When the laboratory case was completed, the custom abutment and crown were assessed on the master cast (Figs. 12-15).

After two weeks the patient returned. The healing cap was removed (Fig. 16). A custom milled titanium abutment was threaded into the implant (Figs. 17, 18). A radiograph confirmed seating. The abutment was torqued to specifications (30 Ncm). A cotton pellet was placed into the crew head, followed by a drop of PVS material to act as a seal. The PFM crown was placed onto the abutment and was assessed according to fit, marginal integrity, esthetics and occlusion (Figs. 19, 20). The patient confirmed the esthetics (Fig. 21). The crown was cemented with permanent glass ionomer cement (Fujicem (GC America). Excess cement was cleaned, occlusion refined and the crown polished. A post-cementation radiograph was taken (Fig. 22). The patient was given post-cementation instructions and dismissed. The patient returned 48 hours later for a follow-up appointment to confirm the occlusion.

The immediate implant placement is an ideal treatment option for the proper candidate. Several factors were evident with this case for clinical success. That the tooth fracture resulted in an unrestorable crown and that a poor prognosis of the restorative treatment existed favoured the implant option. The lack of apical pathology allowed for the opportunity for immediate implant placement. The patient’s occlusion was also favourable, allowing for the proper distribution of occlusal forces. During the osteotomy, it was apparent that the patient had dense bone (D2), allowing for tapping of the bone and a very stable implant following surgery.5 The abundance of thick, keratinized tissues eliminated the need for tissue augmentation. The presence of a low lip simplified the esthetic component. Lastly, the patient was extremely motivated and proactive during the healing and maintenance phase.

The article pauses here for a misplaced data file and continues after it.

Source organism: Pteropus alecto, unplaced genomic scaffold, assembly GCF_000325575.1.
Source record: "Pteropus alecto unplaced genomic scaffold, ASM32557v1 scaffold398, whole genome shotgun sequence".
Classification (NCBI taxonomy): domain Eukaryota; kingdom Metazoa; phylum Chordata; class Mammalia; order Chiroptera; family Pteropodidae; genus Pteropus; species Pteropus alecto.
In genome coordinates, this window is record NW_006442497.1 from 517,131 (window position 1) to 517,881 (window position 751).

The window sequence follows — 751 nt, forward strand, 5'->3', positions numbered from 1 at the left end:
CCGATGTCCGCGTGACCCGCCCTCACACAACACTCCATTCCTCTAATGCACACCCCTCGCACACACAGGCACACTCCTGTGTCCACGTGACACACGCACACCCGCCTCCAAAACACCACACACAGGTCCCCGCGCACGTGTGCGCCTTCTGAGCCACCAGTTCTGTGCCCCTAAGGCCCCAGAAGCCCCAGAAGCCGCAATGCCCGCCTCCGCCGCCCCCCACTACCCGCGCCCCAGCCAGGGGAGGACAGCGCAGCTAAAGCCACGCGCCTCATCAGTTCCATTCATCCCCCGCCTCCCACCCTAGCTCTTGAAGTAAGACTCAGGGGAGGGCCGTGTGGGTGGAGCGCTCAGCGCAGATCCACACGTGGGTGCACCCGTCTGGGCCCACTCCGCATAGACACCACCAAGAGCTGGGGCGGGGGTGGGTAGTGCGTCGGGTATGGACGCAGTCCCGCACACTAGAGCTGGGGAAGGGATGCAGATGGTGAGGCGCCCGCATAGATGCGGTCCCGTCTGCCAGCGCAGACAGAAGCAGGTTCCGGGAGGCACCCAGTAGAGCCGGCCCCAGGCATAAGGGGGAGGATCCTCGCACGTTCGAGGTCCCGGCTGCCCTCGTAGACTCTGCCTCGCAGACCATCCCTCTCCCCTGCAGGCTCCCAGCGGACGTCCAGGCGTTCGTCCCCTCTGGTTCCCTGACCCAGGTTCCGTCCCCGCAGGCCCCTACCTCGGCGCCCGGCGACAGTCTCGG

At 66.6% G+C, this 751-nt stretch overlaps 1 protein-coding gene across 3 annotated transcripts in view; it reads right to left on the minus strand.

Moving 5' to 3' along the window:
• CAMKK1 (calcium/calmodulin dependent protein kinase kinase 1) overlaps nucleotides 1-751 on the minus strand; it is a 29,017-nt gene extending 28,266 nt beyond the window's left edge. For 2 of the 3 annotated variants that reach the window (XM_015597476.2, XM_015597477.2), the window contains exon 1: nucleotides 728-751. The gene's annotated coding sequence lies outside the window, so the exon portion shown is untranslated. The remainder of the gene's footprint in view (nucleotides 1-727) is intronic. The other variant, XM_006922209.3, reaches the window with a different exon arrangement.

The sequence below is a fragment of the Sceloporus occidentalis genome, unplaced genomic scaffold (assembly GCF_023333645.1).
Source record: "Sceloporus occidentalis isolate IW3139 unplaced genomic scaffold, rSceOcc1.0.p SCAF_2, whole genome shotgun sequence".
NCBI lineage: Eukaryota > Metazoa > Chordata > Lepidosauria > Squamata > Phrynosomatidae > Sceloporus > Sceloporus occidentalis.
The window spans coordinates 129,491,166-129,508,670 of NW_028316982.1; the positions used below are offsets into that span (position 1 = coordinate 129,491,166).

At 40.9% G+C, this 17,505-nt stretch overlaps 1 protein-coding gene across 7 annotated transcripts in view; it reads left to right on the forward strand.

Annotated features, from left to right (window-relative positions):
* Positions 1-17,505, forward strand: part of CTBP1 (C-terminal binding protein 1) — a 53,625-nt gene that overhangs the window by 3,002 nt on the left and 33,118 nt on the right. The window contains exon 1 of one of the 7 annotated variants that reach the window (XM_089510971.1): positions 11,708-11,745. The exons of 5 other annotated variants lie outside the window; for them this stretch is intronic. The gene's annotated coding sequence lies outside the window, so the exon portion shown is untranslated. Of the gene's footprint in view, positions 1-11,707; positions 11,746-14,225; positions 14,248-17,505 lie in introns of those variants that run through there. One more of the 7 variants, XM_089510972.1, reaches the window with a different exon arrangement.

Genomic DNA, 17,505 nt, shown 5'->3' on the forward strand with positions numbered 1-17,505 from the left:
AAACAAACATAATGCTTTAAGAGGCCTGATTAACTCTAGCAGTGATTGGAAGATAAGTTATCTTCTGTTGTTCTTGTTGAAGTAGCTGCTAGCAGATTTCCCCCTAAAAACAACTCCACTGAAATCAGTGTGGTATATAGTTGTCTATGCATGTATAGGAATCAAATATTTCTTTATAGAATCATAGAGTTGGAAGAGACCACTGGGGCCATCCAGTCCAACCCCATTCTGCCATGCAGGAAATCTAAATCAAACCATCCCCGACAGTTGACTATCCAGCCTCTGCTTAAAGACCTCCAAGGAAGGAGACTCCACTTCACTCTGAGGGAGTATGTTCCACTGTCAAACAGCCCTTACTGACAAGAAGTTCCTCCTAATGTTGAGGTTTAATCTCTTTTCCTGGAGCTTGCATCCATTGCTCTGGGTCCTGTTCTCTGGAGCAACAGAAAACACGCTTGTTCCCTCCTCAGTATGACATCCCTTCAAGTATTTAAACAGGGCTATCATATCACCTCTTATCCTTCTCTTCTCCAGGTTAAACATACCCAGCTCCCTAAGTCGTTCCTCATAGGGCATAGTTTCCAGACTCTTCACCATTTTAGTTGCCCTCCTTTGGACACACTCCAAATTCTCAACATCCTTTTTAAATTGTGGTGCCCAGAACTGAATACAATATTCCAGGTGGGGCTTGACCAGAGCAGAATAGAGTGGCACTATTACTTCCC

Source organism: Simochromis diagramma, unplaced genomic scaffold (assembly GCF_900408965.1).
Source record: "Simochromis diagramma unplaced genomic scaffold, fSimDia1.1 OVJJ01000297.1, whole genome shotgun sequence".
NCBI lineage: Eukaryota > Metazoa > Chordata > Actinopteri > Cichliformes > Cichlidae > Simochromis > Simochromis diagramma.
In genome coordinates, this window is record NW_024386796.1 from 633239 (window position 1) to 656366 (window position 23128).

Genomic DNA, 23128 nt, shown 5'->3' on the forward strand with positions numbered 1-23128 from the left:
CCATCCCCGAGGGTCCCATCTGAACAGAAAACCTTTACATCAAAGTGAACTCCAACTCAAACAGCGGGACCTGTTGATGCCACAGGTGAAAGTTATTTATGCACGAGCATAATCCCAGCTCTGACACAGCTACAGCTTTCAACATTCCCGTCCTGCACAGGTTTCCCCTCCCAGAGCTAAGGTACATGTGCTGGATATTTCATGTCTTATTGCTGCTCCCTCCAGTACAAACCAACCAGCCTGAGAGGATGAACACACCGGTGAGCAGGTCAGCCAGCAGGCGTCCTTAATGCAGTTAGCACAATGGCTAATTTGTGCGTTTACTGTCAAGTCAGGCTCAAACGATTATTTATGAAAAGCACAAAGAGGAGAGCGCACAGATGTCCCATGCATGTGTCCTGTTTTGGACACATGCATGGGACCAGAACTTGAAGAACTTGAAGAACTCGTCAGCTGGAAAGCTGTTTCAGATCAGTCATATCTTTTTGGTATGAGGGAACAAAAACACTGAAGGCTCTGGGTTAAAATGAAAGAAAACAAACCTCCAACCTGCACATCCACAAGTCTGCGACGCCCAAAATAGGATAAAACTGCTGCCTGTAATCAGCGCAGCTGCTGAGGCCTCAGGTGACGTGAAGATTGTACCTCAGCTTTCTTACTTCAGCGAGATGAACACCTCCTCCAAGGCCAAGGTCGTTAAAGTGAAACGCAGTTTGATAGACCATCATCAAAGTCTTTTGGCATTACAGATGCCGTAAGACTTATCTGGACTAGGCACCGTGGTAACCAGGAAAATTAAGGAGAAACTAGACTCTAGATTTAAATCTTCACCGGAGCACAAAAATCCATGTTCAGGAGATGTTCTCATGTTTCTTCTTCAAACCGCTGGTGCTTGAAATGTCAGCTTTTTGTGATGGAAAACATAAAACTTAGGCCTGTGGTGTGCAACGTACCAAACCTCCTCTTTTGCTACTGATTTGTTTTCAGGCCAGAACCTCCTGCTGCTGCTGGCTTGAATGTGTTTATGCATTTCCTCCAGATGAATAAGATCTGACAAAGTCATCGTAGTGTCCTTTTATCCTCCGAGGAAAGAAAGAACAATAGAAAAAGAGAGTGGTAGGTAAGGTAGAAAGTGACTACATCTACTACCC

Immediate implant placement is a predictable and esthetic treatment option. Crucial factors exist for a successful outcome, including patient selection, biological considerations and proper surgical and prosthodontic protocols. When the criteria are properly satisfied, the immediate implant option is a viable treatment modality.OH

Les Kalman B.Sc.(Hon), DDS, Assistant Professor: Restorative Dentistry, Schulich School of Med­icine & Dentistry, Western University, London, ON N6A 5C1. lkalman@uwo.ca

Oral Health welcomes this original article.


1. Martin, W.C., Morton, D. and Buser, D. Pre-operative analysis and prosthetic treatment planning in esthetic implant dentistry. In Buser, D., Belser, U. and Wismeijer, D. editors: Implant Therapy In The Esthetic Zone-Single Tooth Replacements (Volume 1) p11-19, Berlin, 2007, Quintessence.

2. Buser, D., Martin, W.C. and Belser, U.C. Surgical considerations for single-tooth replacements in the esthetic zone: standard procedure in sites without bone deficiencies. In Buser, D., Belser, U. and Wismeijer, D. editors: Implant Therapy In The Esthetic Zone-Single Tooth Replacements (Volume 1) p26-31, Berlin, 2007, Quintessence.

3. Sammartino, G., Marenzi, G., Espedito di Lauro, A. and Paolantoni, G. Aesthetics in oral implantology: biological, clinical, surgical and prosthetic aspects. Implant Dentistry. 2007;16:54-58.

4. Kalman, L. The Reseat Impression Technique: An Open Tray Alternative. In Press

5. Misch, C.E. Bone Density: A key determinant for clinical success. In Misch, CE, editor: Contemporary Implant Dentistry (2nd Ed.) p113-114, St. Louis, 1999, Mosby.